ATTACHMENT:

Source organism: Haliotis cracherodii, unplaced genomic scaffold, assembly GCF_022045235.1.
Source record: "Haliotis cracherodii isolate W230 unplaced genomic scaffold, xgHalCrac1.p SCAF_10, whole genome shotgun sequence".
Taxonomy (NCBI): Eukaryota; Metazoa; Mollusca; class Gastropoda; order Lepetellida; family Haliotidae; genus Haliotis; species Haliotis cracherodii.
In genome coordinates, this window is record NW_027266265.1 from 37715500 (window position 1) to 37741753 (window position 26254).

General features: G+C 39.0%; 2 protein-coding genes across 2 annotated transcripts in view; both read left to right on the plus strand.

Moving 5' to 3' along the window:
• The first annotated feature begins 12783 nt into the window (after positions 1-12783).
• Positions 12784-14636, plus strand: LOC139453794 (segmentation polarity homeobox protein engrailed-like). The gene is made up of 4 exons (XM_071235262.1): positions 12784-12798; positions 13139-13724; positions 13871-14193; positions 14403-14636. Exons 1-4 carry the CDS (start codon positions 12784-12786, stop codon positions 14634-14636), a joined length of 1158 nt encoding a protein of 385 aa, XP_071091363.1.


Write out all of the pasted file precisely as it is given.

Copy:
Source organism: Haliotis cracherodii, unplaced genomic scaffold, assembly GCF_022045235.1.
Source record: "Haliotis cracherodii isolate W230 unplaced genomic scaffold, xgHalCrac1.p SCAF_10, whole genome shotgun sequence".
Taxonomy (NCBI): Eukaryota; Metazoa; Mollusca; class Gastropoda; order Lepetellida; family Haliotidae; genus Haliotis; species Haliotis cracherodii.
In genome coordinates, this window is record NW_027266265.1 from 37715500 (window position 1) to 37741753 (window position 26254).

General features: G+C 39.0%; 2 protein-coding genes across 2 annotated transcripts in view; both read left to right on the plus strand.

Moving 5' to 3' along the window:
• The first annotated feature begins 12783 nt into the window (after positions 1-12783).
• Positions 12784-14636, plus strand: LOC139453794 (segmentation polarity homeobox protein engrailed-like). The gene is made up of 4 exons (XM_071235262.1): positions 12784-12798; positions 13139-13724; positions 13871-14193; positions 14403-14636. Exons 1-4 carry the CDS (start codon positions 12784-12786, stop codon positions 14634-14636), a joined length of 1158 nt encoding a protein of 385 aa, XP_071091363.1.